I talked with the man a while and I couldn't help myself and I began to tell him that I made bow ties. He liked my business card and suggested I call the owner of the business. I called the owner of the business the following day. She liked the sound of what it was I said I do. 'Can you make me a vest in silk?' she enquired. "Well, it's funny you should say that, we have just started working on our vest collection". "Well you must speak to my other manager KJ at the QVB". "Well, I will go and see him".
It turned out that KJ is not just any man in pens. He is the the supreme master of pen salesmanship. I felt the pull of his sales gravitas the moment I walked into the eloquent and elegant Pen Ultimate store in the QVB. What draws you to him is the natural authority you hear when he speaks. Not for one moment do you think he doesn't know the answer to your next question. I actually felt I had to withdraw before I spent any money.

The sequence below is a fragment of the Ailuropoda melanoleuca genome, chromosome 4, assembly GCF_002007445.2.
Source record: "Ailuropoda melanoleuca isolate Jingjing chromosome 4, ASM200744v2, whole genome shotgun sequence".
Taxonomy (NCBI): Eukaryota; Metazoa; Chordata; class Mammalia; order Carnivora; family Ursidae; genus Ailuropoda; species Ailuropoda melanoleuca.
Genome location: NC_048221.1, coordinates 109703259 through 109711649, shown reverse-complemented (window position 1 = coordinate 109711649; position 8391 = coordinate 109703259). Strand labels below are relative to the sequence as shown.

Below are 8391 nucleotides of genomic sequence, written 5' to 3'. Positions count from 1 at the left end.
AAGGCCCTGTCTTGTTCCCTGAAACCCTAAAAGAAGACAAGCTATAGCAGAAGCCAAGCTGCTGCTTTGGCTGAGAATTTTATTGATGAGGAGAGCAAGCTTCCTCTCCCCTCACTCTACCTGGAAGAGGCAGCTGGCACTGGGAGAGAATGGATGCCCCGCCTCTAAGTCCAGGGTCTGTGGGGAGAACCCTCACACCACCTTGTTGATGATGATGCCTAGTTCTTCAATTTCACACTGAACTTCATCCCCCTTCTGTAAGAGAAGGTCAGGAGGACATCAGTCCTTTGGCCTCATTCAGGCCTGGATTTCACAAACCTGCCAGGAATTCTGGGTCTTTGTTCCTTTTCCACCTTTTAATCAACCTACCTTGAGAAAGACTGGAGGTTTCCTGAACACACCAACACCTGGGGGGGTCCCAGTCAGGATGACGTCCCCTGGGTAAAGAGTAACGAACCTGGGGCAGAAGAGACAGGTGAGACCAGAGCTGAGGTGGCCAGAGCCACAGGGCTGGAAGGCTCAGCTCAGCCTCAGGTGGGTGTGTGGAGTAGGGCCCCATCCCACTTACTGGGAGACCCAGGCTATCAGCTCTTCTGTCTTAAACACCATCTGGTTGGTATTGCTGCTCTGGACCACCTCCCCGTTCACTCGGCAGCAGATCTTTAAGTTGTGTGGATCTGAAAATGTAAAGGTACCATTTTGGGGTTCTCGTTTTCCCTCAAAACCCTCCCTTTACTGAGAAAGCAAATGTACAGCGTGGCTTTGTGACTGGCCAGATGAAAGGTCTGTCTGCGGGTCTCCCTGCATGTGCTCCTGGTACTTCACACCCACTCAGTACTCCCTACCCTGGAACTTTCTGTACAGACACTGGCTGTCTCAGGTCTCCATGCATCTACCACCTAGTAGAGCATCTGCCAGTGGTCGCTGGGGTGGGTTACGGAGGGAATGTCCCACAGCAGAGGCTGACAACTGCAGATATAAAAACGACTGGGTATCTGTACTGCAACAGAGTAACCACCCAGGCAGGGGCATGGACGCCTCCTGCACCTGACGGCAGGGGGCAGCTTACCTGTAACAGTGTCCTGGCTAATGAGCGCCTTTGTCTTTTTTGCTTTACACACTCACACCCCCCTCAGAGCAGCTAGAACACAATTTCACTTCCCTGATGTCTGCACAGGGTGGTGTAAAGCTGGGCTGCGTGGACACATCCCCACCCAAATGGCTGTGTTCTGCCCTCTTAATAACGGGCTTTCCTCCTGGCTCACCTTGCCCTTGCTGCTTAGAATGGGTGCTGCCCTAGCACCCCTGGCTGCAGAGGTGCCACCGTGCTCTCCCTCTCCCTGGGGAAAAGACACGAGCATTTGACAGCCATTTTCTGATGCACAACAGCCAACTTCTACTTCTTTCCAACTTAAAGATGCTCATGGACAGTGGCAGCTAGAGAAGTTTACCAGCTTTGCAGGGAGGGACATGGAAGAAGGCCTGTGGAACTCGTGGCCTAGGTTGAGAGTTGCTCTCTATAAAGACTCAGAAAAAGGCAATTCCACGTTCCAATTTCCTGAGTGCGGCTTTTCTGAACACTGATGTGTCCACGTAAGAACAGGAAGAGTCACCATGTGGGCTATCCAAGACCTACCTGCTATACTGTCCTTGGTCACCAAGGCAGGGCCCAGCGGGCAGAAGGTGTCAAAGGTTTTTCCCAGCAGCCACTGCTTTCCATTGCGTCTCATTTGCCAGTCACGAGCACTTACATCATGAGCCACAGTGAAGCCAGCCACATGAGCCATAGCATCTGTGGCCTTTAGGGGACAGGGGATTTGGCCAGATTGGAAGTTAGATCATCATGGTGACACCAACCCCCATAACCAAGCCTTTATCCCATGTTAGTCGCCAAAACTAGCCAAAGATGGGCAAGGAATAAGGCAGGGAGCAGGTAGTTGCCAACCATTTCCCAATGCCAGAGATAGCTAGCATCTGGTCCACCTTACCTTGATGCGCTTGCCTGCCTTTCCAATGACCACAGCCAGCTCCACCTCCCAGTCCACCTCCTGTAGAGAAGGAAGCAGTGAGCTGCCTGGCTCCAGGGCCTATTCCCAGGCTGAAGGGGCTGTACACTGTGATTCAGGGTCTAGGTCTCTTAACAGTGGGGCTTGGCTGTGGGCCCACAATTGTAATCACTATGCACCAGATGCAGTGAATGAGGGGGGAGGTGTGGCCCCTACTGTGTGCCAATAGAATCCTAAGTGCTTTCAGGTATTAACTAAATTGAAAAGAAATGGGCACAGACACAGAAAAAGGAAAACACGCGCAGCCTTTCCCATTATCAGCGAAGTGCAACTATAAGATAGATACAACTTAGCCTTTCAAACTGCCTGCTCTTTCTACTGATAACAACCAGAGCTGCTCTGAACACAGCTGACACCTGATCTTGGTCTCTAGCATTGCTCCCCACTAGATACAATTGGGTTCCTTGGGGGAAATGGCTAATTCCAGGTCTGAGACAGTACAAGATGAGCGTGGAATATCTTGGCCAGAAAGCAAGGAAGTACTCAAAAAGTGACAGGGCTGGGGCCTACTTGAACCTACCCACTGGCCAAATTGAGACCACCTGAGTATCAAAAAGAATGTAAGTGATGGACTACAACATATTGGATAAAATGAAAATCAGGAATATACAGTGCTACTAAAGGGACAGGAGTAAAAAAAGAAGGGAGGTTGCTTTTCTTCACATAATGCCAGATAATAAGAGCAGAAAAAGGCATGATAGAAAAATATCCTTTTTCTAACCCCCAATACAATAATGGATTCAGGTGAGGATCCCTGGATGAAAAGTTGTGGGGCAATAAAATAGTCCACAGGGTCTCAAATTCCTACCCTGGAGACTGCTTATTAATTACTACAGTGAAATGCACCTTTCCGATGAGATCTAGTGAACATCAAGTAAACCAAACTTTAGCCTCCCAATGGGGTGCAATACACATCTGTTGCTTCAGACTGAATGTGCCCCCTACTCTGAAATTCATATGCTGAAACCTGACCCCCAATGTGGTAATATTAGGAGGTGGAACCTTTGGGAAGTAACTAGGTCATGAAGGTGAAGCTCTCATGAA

There was a rather large revelation to me that Mont Blanc, whilst still being close to my heart, is not after all the only pen company in the world. I was introduced for the first time to Sailor pens, Online, Montegrappa, Graf Von Faber Castell, S.T. Dupont, Cartier and Caran D'Ache to name but a few. And in the end, as it seems I often do the moment someone fascinates me these days, I set about drafting an interview. So here is a composite of answers from the team at Pen Ultimate.
Our company Pen-Ultimate began in1980 in Brisbane, where we are still operating to this day. Like our Sydney flagship store in the Queen Victoria Building, Brisbane Arcade is an historically significant building, and we are pleased to represent our most important brands from these cultural hubs. Everyone who writes is our customer, regardless of any age. Our team are highly educated, enjoy writing and love pens and penmanship. We consult with our customers to find them the right writing instrument - and they then write with the pen of their dreams.